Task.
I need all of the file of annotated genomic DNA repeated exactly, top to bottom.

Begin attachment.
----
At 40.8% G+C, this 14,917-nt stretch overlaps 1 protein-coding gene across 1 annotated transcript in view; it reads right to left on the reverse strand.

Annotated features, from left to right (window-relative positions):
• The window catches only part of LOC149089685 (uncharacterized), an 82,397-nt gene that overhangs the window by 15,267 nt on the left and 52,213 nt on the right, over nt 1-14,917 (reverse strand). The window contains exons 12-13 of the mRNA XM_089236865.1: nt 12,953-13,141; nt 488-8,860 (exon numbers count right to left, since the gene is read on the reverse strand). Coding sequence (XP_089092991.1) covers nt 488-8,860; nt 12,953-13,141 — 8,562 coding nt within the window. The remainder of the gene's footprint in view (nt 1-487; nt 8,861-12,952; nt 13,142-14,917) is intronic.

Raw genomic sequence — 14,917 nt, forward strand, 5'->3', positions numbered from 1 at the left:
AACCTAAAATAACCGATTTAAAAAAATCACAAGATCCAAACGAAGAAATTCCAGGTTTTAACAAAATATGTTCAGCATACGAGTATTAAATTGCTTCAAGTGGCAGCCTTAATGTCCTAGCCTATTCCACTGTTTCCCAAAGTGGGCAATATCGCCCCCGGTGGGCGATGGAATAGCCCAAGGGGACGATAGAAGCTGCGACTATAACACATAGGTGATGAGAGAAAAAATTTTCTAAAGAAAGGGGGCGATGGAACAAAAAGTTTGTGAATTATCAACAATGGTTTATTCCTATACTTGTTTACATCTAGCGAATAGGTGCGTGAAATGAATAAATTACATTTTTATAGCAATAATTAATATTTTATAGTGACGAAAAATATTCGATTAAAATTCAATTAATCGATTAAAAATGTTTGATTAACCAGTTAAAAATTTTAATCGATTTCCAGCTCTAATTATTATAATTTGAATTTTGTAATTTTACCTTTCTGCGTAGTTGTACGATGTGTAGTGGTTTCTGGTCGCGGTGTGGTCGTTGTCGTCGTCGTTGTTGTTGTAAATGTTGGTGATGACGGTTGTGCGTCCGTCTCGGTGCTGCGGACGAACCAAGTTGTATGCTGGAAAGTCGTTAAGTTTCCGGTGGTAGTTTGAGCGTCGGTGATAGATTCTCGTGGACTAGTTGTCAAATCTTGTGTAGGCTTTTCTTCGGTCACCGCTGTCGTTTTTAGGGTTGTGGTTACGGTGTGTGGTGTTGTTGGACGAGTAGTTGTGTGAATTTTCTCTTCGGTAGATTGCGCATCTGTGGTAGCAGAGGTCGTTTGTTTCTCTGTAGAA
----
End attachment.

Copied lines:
At 40.8% G+C, this 14,917-nt stretch overlaps 1 protein-coding gene across 1 annotated transcript in view; it reads right to left on the reverse strand.

Annotated features, from left to right (window-relative positions):
• The window catches only part of LOC149089685 (uncharacterized), an 82,397-nt gene that overhangs the window by 15,267 nt on the left and 52,213 nt on the right, over nt 1-14,917 (reverse strand). The window contains exons 12-13 of the mRNA XM_089236865.1: nt 12,953-13,141; nt 488-8,860 (exon numbers count right to left, since the gene is read on the reverse strand). Coding sequence (XP_089092991.1) covers nt 488-8,860; nt 12,953-13,141 — 8,562 coding nt within the window. The remainder of the gene's footprint in view (nt 1-487; nt 8,861-12,952; nt 13,142-14,917) is intronic.

Raw genomic sequence — 14,917 nt, forward strand, 5'->3', positions numbered from 1 at the left:
AACCTAAAATAACCGATTTAAAAAAATCACAAGATCCAAACGAAGAAATTCCAGGTTTTAACAAAATATGTTCAGCATACGAGTATTAAATTGCTTCAAGTGGCAGCCTTAATGTCCTAGCCTATTCCACTGTTTCCCAAAGTGGGCAATATCGCCCCCGGTGGGCGATGGAATAGCCCAAGGGGACGATAGAAGCTGCGACTATAACACATAGGTGATGAGAGAAAAAATTTTCTAAAGAAAGGGGGCGATGGAACAAAAAGTTTGTGAATTATCAACAATGGTTTATTCCTATACTTGTTTACATCTAGCGAATAGGTGCGTGAAATGAATAAATTACATTTTTATAGCAATAATTAATATTTTATAGTGACGAAAAATATTCGATTAAAATTCAATTAATCGATTAAAAATGTTTGATTAACCAGTTAAAAATTTTAATCGATTTCCAGCTCTAATTATTATAATTTGAATTTTGTAATTTTACCTTTCTGCGTAGTTGTACGATGTGTAGTGGTTTCTGGTCGCGGTGTGGTCGTTGTCGTCGTCGTTGTTGTTGTAAATGTTGGTGATGACGGTTGTGCGTCCGTCTCGGTGCTGCGGACGAACCAAGTTGTATGCTGGAAAGTCGTTAAGTTTCCGGTGGTAGTTTGAGCGTCGGTGATAGATTCTCGTGGACTAGTTGTCAAATCTTGTGTAGGCTTTTCTTCGGTCACCGCTGTCGTTTTTAGGGTTGTGGTTACGGTGTGTGGTGTTGTTGGACGAGTAGTTGTGTGAATTTTCTCTTCGGTAGATTGCGCATCTGTGGTAGCAGAGGTCGTTTGTTTCTCTGTAGAA